The best way to get the nutrients we need is by eating a well-balanced diet of whole, minimally processed foods. These include vegetables, fruits, beans and lentils, soy foods, whole grains, nuts and seeds and fish. These foods offer many disease-fighting benefits when eaten regularly, such as lowering our risk of cancer and reducing the likelihood of developing cardiovascular disease, high blood pressure and diabetes.


Food and drink provide energy that powers the body’s daily functions, from movement to thought. This energy is locked away in chemical bonds and is released when the body breaks down the foods and drinks that are consumed. The release of this energy is measured in units called calories, with one calorie equaling the amount of heat needed to raise 1 kilogram of water by 1 degree Celsius. Food and drink contain calories from many different sources including carbohydrates, proteins and fats. In order to maintain a healthy weight, consuming too few or too many calories can lead to health problems.

The field of nutrition focuses on the study of the relationship between diet and disease, and how to prevent disease through a balanced diet and regular physical activity. This is an extremely broad area of study that involves scientific methods and concepts like biochemistry, biology, physics, chemistry, and mathematics. It also encompasses areas such as molecular biology, physiology, and genetics.

In terms of diet, good nutrition is associated with stronger immunity, safer pregnancy and childbirth, lower risks of non-communicable diseases (like diabetes and heart disease) and greater longevity. However, it is still a global challenge to ensure that all people have access to adequate and nutritious foods.

While calories are often villainized, they play a vital role in keeping the body healthy. They are needed to power the body’s cells and keep it going, but only when they are derived from high-quality foods. Unfortunately, some foods and beverages that are high in calories offer little to no nutritional value. These are sometimes referred to as empty calories, and include junk foods, sugary drinks and some condiments.

Good nutrition is about establishing a balanced eating plan that includes protein, carbohydrates, fats, vitamins, minerals and water. This eating plan can be tailored to fit each person’s unique lifestyle and needs. It can also be modified over time as a result of life changes, environmental influences and medical conditions. Nutrients can also help reduce the risk of toxic health effects from exposure to certain environmental contaminants.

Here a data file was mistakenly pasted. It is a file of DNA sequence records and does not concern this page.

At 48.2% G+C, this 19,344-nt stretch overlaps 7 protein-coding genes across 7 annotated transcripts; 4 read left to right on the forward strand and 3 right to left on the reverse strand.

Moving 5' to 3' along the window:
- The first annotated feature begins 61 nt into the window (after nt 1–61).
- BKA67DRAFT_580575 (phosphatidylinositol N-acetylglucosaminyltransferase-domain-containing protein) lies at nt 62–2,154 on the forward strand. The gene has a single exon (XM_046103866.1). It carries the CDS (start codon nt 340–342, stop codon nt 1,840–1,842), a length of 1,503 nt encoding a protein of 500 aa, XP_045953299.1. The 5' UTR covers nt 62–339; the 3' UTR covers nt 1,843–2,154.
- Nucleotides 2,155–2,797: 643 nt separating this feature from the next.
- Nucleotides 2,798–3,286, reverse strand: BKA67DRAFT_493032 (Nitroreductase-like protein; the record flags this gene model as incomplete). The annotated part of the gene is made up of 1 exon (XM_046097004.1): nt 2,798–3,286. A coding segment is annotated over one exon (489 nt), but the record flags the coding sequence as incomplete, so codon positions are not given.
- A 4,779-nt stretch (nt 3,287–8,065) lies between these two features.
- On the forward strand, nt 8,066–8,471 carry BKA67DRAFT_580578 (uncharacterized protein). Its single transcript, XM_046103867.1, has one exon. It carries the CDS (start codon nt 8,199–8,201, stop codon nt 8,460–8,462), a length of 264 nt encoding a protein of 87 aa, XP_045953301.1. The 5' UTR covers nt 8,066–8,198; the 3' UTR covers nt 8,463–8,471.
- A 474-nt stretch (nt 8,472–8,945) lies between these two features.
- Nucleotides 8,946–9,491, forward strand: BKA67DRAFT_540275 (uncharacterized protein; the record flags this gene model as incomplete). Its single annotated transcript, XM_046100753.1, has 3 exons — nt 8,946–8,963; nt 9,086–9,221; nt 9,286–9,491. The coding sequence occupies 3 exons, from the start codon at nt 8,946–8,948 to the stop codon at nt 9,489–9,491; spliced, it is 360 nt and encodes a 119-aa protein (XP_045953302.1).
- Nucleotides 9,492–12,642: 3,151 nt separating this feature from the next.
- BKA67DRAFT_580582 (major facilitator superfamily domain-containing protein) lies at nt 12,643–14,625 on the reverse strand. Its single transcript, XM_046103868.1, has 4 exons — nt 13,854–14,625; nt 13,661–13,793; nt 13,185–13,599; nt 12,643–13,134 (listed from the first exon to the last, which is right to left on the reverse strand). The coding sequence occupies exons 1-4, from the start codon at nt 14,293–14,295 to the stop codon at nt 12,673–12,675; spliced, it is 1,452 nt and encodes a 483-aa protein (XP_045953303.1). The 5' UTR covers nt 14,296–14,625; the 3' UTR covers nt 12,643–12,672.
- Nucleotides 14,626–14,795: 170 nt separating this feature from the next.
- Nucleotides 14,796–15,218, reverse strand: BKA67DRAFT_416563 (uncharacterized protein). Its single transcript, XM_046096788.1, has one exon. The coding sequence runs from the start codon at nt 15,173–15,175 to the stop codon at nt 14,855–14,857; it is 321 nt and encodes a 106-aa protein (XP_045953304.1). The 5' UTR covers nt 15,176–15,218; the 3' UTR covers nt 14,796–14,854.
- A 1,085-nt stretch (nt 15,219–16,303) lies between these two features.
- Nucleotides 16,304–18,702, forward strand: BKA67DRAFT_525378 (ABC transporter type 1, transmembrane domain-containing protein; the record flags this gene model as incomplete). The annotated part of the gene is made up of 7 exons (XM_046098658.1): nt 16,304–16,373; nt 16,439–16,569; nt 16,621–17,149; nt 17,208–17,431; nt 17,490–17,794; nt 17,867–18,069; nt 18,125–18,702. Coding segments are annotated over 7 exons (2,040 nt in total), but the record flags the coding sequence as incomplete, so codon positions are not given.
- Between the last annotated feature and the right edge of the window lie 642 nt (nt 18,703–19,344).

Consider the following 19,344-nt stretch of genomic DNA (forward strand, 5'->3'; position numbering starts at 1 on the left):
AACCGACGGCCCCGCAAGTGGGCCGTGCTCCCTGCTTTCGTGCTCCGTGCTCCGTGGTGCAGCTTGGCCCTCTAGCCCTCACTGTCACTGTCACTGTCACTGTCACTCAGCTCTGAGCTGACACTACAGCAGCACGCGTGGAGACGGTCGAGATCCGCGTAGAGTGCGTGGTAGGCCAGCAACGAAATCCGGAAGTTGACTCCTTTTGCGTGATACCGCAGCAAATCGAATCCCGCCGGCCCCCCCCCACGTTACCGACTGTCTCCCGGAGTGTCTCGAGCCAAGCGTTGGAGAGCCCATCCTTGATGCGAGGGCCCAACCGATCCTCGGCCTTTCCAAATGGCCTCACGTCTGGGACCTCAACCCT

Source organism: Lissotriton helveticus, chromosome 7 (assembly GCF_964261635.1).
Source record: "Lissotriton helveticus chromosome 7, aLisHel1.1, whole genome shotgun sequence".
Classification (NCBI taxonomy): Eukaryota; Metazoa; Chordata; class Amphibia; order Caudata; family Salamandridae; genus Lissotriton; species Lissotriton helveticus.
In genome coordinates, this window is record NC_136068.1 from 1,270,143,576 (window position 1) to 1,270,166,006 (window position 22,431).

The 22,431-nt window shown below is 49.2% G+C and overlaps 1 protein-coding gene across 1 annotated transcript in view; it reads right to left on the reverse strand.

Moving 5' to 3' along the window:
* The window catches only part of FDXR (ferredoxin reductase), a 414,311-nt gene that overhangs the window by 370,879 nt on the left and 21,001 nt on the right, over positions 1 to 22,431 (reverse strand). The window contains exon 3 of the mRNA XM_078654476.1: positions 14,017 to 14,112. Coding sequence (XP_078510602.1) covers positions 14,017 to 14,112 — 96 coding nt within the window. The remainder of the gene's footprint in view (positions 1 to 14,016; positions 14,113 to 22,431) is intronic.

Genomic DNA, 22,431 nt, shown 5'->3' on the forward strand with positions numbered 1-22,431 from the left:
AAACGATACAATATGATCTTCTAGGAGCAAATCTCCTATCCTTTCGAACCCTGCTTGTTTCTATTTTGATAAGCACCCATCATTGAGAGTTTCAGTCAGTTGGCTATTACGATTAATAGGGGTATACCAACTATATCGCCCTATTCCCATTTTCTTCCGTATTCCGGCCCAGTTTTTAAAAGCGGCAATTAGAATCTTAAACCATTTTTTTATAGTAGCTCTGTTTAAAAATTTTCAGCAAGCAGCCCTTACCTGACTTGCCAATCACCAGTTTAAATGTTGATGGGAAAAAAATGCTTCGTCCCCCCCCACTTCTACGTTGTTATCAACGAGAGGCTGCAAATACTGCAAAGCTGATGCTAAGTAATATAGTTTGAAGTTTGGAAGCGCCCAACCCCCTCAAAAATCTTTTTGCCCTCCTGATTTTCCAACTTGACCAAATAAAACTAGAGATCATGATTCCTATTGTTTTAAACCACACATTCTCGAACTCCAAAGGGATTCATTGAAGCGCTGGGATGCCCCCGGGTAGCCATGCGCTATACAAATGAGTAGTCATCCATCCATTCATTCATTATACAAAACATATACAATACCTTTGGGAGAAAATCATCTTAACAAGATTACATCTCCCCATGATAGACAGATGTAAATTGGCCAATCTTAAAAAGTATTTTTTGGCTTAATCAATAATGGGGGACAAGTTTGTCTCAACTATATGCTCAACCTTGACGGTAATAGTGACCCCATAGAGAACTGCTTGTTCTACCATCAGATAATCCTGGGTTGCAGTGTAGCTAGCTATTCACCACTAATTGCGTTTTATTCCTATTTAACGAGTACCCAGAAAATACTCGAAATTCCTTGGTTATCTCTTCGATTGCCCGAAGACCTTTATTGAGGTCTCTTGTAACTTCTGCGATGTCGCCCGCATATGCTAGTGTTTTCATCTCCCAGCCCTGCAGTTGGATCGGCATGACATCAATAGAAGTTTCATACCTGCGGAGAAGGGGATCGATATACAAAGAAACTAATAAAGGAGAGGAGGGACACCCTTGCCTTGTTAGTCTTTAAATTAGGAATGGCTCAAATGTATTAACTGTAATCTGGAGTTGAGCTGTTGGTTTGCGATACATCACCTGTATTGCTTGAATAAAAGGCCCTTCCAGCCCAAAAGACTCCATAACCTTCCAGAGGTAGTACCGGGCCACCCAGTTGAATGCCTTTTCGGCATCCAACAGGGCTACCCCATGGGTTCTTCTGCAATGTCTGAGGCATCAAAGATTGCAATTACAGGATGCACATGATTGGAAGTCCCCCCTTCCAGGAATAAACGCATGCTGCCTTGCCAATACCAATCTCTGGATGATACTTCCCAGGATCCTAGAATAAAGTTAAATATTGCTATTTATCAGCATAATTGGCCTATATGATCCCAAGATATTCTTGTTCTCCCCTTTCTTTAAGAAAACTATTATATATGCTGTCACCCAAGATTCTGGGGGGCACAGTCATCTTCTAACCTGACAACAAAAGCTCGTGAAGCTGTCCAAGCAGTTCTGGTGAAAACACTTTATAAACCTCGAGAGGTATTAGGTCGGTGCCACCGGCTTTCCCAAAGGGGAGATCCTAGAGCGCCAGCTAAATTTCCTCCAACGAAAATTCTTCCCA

Water is an essential nutrient that makes up about 50% to 60% of the body. It helps regulate body temperature, lubricate joints, maintain blood volume and transport nutrients inside the body. Water also flushes waste and toxins from the body. An adult’s recommended water intake is 2 liters (or 8 glasses) per day, but requirements vary by individual and may be higher during times of physical activity, illness, hot weather or other factors. Water should be free of calories, sugars and artificial flavorings. Vegetables, fruits and broth-based soups are good sources of water.

Carbohydrates are a type of nutrient that provides energy for the body. The digestive system changes carbohydrates into glucose, or blood sugar, which the cells use as fuel. The body stores any extra glucose in the liver and muscles for future use. Carbohydrates are found in many foods, including grains, fruits and vegetables.

Proteins are a group of nutrient compounds that form the building blocks of tissues and organs. They provide the structure for bones, muscles and skin, and they help repair and build tissue. Amino acids, which are the building blocks of proteins, are produced in the body and are also obtained from food.

Nutrition is a multidisciplinary field that incorporates knowledge from many areas, such as biology, biochemistry, physiology, economics, ecology, environmental health, public health and food science and technology. Nutritional research aims to understand the relationship between diet and disease.

Adequate nutrition is related to improved child and maternal health, stronger immune systems, safer pregnancy and childbirth and lower risk of non-communicable diseases, such as heart disease and diabetes. Improving diets can also help reduce hunger and malnutrition, which is an important step toward ending hunger and poverty. Malnutrition has a negative impact on human health, as it increases susceptibility to infection and disease and reduces work performance and productivity. It also puts strain on health care systems and exacerbates already existing social inequalities. It is therefore important to focus on prevention through healthy eating and drinking. The World Bank estimates that reducing dietary risks can save up to 10% of global GDP.